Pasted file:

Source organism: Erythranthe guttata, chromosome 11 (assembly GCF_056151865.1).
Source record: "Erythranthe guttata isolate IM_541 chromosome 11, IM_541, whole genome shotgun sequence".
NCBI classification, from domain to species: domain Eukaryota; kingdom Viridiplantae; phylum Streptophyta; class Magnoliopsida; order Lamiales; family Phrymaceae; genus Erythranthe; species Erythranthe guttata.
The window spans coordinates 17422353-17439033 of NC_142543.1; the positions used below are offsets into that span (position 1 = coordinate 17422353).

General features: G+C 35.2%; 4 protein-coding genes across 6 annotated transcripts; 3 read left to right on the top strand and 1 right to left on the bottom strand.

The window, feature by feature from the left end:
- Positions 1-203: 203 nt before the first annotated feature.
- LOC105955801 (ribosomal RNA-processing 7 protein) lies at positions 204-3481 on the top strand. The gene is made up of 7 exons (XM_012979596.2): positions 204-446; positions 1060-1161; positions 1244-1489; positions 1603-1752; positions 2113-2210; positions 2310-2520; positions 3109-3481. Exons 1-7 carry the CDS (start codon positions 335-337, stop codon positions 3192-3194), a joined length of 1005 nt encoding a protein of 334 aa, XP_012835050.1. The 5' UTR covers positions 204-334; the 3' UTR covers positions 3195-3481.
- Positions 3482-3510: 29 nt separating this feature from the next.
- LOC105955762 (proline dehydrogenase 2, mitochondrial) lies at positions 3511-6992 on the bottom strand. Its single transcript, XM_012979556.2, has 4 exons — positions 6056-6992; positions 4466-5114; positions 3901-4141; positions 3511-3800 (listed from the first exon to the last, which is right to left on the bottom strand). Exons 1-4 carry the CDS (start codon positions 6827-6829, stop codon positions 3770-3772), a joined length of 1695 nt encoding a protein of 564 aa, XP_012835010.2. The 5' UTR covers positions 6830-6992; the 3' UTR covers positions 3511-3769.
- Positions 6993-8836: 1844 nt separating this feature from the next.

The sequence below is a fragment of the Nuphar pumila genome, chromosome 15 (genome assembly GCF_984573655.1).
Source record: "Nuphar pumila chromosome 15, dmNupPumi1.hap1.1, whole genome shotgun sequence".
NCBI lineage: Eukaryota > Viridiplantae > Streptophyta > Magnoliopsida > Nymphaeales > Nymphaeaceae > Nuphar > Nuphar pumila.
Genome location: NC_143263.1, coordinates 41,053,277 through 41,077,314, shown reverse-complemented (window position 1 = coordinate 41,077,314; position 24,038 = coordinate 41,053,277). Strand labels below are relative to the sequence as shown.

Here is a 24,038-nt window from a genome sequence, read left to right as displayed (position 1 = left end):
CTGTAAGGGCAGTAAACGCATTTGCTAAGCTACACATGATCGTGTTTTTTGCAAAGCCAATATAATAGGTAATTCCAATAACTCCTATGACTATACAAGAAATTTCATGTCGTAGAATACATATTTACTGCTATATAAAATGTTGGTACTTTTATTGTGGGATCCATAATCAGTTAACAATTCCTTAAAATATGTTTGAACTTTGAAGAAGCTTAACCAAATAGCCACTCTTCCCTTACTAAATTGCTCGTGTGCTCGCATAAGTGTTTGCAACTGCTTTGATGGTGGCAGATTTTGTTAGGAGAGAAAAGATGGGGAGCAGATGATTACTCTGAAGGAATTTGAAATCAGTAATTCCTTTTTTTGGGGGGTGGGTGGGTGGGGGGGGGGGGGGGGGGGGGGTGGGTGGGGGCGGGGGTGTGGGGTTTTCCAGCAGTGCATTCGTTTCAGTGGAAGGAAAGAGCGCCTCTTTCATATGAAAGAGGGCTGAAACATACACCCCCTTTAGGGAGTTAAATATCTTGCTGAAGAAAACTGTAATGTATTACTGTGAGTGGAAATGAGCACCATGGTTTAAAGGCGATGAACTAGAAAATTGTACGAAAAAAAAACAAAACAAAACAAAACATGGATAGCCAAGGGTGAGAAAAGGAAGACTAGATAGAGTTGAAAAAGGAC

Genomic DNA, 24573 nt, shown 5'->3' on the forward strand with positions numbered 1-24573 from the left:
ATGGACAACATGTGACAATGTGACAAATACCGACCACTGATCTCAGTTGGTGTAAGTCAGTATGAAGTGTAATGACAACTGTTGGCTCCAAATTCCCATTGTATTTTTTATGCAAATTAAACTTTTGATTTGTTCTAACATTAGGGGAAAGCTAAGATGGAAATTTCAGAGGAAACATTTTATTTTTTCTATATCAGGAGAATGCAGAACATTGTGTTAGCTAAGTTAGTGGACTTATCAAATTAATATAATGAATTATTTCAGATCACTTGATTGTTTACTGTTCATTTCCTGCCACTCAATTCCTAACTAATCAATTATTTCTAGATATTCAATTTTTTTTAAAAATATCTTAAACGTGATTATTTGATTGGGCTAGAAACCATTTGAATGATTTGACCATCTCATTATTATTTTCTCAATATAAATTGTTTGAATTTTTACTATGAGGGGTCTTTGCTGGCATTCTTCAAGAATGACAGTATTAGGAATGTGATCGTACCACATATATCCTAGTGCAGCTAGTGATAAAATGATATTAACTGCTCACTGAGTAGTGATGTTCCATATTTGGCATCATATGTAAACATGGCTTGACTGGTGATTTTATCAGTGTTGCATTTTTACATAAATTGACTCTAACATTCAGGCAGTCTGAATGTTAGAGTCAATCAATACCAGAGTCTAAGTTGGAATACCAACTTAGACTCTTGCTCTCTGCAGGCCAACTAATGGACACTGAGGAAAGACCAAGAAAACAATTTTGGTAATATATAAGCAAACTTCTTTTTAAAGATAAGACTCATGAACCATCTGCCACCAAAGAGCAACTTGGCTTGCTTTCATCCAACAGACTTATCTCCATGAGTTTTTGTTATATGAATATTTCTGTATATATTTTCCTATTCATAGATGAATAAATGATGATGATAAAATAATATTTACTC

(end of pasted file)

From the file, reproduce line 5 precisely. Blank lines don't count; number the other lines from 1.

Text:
General features: G+C 35.2%; 4 protein-coding genes across 6 annotated transcripts; 3 read left to right on the top strand and 1 right to left on the bottom strand.